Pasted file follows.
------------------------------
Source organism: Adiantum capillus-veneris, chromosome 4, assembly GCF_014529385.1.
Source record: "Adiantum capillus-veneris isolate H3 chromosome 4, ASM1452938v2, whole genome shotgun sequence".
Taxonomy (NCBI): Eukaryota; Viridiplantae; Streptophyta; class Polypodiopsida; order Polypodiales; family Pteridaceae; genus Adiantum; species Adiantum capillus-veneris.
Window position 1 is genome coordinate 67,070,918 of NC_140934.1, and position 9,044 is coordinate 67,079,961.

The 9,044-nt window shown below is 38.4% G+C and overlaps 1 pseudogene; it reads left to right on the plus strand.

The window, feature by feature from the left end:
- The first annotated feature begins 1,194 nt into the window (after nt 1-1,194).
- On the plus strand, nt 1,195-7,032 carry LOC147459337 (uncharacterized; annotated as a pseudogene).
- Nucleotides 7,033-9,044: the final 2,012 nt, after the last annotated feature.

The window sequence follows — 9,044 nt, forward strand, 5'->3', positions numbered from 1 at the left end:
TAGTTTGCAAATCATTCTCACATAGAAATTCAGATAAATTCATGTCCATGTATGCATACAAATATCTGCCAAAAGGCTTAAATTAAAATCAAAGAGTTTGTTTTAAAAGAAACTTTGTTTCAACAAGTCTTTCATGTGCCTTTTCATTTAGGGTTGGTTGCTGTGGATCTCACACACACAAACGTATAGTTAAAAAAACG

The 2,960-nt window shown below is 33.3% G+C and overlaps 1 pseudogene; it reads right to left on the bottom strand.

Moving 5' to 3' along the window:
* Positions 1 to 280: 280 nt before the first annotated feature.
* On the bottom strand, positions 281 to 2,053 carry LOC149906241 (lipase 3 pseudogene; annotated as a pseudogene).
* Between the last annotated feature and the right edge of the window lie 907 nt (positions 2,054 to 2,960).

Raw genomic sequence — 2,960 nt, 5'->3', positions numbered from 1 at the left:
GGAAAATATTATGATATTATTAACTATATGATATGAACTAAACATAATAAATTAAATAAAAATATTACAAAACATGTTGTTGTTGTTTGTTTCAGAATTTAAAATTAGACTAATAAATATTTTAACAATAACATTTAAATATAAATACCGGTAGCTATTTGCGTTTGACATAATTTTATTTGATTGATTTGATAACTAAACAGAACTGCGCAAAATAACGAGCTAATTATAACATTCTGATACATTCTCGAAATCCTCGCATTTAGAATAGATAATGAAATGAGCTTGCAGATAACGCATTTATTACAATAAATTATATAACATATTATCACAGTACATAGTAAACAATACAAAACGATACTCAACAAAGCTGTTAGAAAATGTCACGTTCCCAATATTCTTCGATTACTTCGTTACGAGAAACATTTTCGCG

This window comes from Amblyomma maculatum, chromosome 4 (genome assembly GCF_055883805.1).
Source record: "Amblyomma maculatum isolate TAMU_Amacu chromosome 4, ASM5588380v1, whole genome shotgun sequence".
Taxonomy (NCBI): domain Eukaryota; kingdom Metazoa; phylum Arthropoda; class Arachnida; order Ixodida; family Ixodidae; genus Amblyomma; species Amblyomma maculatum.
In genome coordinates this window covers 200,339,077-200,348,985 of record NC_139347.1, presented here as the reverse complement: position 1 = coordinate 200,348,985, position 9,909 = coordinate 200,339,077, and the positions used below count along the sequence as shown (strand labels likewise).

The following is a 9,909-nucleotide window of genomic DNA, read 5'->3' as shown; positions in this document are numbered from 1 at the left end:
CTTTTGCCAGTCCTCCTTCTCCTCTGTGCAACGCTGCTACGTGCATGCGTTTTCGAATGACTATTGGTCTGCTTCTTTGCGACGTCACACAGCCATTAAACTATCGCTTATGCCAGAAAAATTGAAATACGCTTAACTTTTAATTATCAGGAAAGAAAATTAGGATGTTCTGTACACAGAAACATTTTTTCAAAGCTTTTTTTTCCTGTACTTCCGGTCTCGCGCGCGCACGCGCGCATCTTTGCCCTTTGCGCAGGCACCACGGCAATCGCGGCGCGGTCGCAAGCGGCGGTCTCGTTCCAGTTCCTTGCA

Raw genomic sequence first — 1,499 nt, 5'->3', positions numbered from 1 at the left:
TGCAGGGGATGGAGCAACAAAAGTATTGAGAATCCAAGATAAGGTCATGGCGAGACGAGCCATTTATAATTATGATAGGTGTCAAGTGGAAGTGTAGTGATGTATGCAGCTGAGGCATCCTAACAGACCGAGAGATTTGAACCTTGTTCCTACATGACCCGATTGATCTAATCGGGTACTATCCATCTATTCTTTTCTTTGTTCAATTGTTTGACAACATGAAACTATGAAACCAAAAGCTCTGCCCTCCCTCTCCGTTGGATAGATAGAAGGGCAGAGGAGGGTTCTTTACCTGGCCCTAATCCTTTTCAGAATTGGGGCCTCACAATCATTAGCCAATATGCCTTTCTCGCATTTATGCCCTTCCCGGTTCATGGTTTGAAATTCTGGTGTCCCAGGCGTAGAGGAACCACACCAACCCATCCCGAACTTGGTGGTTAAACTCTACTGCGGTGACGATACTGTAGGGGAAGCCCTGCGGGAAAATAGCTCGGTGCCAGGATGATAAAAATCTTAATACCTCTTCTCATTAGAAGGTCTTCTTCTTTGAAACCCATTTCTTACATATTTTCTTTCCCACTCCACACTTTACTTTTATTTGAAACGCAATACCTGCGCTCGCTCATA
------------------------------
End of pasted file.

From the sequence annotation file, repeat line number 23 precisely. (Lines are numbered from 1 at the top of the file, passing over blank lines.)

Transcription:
The following is a 9,909-nucleotide window of genomic DNA, read 5'->3' as shown; positions in this document are numbered from 1 at the left end: